4-Step Computer Security Upgrade
Learn to encrypt your files, secure your computer when using public Wi-Fi, enable two-factor authentication, and use good passwords.
Having your office in your pocket is awesome—except when your office shuts down and you cannot get in.
If you are new to the blog, please take a minute to check out my previous posts on the iPhone, and how I can essentially run my entire office through it.
While out of town for a consumer lawyer convention last week, my iPhone inexplicably decided to shutout while touring the Liberty Bell. The battery was at full charge, and I had not dropped it or gotten it wet. Bad news.
I ran back to the hotel and tried plugging it into my MacBook Air—no dice. After a quick Google search, I found a possible solution—“hard reboot” by holding the power and home key simultaneously. All this got me was a dialog box showing a picture of plugging my iPhone into iTunes.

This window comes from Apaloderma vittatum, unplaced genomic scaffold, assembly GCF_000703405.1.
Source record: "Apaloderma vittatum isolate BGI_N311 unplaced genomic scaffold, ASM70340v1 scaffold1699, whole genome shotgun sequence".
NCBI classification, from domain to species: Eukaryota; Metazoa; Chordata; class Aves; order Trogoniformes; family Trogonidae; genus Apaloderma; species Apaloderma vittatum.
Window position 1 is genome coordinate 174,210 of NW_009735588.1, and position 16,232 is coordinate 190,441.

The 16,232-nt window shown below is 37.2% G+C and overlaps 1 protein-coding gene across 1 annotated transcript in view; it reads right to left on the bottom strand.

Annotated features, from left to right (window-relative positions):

I followed the directions, and iTunes told me it needed to download an update, and restore my entire iPhone—restoring everything to factory resets. Not cool. But, I needed to head to the airport shortly, and really needed functioning phone. Unfortunately, the update was 300MB, and on the hotel’s free wireless, it needed three hours to download.
So I headed to the business center, where I was told they had faster connections, but only through their hardwired PC’s. Out of options, I resigned myself to plugging my iPhone into the PC and hoping I could download the update faster.
Inexplicably, once I plugged it in, my iPhone sprang back to life, and was seemingly just fine. So what happened? I have no idea. My iPhone has worked just fine since this little incident.
If I had not been able to get internet access via my Macbook Air, this would have been a huge pain in the butt as I made my way back home. As great as a smartphone is, it can be crippling when it shuts down and you cannot fix it.